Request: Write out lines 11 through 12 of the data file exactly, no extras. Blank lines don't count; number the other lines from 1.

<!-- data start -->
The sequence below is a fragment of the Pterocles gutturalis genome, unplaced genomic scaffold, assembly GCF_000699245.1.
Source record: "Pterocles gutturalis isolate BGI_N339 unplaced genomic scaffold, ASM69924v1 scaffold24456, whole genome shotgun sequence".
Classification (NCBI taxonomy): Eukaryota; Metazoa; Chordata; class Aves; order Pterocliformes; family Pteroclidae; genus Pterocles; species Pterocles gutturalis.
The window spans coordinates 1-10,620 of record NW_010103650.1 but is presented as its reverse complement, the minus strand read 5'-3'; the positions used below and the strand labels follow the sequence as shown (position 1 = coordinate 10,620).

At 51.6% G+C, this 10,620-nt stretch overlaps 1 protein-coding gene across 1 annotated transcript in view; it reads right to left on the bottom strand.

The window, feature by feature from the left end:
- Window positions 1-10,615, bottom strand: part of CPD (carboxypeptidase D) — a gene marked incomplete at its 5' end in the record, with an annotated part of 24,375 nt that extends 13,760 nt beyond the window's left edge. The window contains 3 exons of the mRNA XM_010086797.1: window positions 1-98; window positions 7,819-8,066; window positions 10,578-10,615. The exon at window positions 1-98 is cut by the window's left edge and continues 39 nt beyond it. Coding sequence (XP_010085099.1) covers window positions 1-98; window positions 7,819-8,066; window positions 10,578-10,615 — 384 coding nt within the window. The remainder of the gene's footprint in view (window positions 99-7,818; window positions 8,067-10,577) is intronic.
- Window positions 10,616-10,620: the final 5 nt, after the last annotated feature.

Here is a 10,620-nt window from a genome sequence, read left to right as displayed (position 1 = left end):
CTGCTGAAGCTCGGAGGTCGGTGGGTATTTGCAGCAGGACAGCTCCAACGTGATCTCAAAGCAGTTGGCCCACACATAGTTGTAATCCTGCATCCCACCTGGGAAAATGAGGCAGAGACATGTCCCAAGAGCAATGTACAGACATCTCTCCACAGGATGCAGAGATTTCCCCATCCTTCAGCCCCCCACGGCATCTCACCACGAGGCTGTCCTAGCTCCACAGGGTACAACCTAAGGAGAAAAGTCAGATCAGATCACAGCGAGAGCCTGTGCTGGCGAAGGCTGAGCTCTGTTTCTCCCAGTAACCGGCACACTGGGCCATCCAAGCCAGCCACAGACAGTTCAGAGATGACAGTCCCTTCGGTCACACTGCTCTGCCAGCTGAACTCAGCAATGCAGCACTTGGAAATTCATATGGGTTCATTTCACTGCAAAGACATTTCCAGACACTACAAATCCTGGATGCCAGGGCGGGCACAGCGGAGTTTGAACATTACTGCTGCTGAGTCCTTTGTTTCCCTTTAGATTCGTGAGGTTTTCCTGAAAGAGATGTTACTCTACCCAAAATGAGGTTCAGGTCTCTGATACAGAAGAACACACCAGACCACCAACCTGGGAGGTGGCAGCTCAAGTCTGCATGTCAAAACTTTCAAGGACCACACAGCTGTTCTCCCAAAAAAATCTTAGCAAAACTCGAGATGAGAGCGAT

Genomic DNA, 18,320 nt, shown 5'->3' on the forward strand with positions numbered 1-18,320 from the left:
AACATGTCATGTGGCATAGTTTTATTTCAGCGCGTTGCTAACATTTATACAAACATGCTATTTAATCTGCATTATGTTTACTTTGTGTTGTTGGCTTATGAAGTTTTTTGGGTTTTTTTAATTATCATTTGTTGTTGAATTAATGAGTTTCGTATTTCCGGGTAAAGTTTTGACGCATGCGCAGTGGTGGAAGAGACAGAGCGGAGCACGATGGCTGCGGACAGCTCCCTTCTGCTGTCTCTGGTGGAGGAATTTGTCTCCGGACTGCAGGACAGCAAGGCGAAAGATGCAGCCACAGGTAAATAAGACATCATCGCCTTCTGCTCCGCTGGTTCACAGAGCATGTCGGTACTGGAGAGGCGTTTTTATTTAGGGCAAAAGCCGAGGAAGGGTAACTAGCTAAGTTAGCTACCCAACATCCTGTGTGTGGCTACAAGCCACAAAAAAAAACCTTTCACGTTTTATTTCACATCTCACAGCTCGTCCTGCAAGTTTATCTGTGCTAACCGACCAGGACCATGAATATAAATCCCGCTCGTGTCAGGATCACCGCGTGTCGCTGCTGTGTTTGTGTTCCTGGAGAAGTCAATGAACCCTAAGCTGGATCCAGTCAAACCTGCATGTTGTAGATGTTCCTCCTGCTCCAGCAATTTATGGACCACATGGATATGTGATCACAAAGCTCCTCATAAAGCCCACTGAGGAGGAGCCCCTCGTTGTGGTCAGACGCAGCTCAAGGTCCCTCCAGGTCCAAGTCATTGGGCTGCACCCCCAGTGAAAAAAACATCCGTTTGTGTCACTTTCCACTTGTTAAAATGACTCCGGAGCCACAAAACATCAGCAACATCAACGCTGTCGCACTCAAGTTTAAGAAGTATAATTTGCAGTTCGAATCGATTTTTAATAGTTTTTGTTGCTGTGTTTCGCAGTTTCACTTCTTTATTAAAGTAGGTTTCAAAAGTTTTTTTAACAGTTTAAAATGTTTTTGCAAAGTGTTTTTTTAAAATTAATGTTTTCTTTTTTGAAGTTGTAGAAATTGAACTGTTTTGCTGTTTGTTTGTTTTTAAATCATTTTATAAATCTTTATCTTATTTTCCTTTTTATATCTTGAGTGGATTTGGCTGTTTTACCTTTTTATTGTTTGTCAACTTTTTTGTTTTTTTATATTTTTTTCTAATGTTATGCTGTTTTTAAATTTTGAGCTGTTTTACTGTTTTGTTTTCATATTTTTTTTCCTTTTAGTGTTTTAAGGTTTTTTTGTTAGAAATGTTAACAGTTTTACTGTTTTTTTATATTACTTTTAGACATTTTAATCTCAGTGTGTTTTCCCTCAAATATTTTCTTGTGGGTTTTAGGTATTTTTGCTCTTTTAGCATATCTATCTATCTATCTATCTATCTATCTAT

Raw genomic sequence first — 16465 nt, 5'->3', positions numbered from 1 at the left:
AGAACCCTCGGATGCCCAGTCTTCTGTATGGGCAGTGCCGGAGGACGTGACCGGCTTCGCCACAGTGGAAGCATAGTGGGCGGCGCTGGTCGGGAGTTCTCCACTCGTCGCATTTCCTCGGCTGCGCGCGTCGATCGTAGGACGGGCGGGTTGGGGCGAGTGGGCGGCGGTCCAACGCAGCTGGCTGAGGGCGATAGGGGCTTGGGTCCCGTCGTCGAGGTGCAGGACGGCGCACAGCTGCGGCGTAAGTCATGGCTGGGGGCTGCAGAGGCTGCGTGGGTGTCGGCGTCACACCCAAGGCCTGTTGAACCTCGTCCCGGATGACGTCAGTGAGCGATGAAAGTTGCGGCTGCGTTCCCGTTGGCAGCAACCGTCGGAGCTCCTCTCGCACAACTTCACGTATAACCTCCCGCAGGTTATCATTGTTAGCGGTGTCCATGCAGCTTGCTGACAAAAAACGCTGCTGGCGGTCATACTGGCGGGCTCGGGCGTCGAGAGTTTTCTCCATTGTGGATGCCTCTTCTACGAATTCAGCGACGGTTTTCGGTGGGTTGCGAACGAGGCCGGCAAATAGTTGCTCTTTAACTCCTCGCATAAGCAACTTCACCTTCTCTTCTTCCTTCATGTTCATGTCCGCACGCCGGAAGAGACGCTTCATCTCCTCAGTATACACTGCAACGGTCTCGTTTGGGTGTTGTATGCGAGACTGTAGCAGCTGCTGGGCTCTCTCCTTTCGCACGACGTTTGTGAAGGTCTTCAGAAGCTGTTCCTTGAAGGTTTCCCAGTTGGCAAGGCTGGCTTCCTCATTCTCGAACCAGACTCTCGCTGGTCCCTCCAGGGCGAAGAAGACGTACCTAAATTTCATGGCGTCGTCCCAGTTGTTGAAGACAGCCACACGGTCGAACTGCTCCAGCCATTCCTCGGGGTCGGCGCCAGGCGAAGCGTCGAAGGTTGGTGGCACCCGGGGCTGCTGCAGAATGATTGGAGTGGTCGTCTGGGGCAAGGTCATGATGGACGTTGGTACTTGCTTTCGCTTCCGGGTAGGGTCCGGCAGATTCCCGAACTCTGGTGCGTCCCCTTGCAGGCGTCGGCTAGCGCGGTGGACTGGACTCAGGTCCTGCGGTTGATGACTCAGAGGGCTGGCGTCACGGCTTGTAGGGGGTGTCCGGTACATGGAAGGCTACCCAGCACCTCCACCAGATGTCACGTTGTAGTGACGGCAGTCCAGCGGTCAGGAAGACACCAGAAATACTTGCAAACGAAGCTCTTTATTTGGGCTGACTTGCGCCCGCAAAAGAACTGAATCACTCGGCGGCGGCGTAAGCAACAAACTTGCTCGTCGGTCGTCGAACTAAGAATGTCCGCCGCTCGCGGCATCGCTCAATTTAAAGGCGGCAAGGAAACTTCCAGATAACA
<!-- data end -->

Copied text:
Genomic DNA, 18,320 nt, shown 5'->3' on the forward strand with positions numbered 1-18,320 from the left:
AACATGTCATGTGGCATAGTTTTATTTCAGCGCGTTGCTAACATTTATACAAACATGCTATTTAATCTGCATTATGTTTACTTTGTGTTGTTGGCTTATGAAGTTTTTTGGGTTTTTTTAATTATCATTTGTTGTTGAATTAATGAGTTTCGTATTTCCGGGTAAAGTTTTGACGCATGCGCAGTGGTGGAAGAGACAGAGCGGAGCACGATGGCTGCGGACAGCTCCCTTCTGCTGTCTCTGGTGGAGGAATTTGTCTCCGGACTGCAGGACAGCAAGGCGAAAGATGCAGCCACAGGTAAATAAGACATCATCGCCTTCTGCTCCGCTGGTTCACAGAGCATGTCGGTACTGGAGAGGCGTTTTTATTTAGGGCAAAAGCCGAGGAAGGGTAACTAGCTAAGTTAGCTACCCAACATCCTGTGTGTGGCTACAAGCCACAAAAAAAAACCTTTCACGTTTTATTTCACATCTCACAGCTCGTCCTGCAAGTTTATCTGTGCTAACCGACCAGGACCATGAATATAAATCCCGCTCGTGTCAGGATCACCGCGTGTCGCTGCTGTGTTTGTGTTCCTGGAGAAGTCAATGAACCCTAAGCTGGATCCAGTCAAACCTGCATGTTGTAGATGTTCCTCCTGCTCCAGCAATTTATGGACCACATGGATATGTGATCACAAAGCTCCTCATAAAGCCCACTGAGGAGGAGCCCCTCGTTGTGGTCAGACGCAGCTCAAGGTCCCTCCAGGTCCAAGTCATTGGGCTGCACCCCCAGTGAAAAAAACATCCGTTTGTGTCACTTTCCACTTGTTAAAATGACTCCGGAGCCACAAAACATCAGCAACATCAACGCTGTCGCACTCAAGTTTAAGAAGTATAATTTGCAGTTCGAATCGATTTTTAATAGTTTTTGTTGCTGTGTTTCGCAGTTTCACTTCTTTATTAAAGTAGGTTTCAAAAGTTTTTTTAACAGTTTAAAATGTTTTTGCAAAGTGTTTTTTTAAAATTAATGTTTTCTTTTTTGAAGTTGTAGAAATTGAACTGTTTTGCTGTTTGTTTGTTTTTAAATCATTTTATAAATCTTTATCTTATTTTCCTTTTTATATCTTGAGTGGATTTGGCTGTTTTACCTTTTTATTGTTTGTCAACTTTTTTGTTTTTTTATATTTTTTTCTAATGTTATGCTGTTTTTAAATTTTGAGCTGTTTTACTGTTTTGTTTTCATATTTTTTTTCCTTTTAGTGTTTTAAGGTTTTTTTGTTAGAAATGTTAACAGTTTTACTGTTTTTTTATATTACTTTTAGACATTTTAATCTCAGTGTGTTTTCCCTCAAATATTTTCTTGTGGGTTTTAGGTATTTTTGCTCTTTTAGCATATCTATCTATCTATCTATCTATCTATCTAT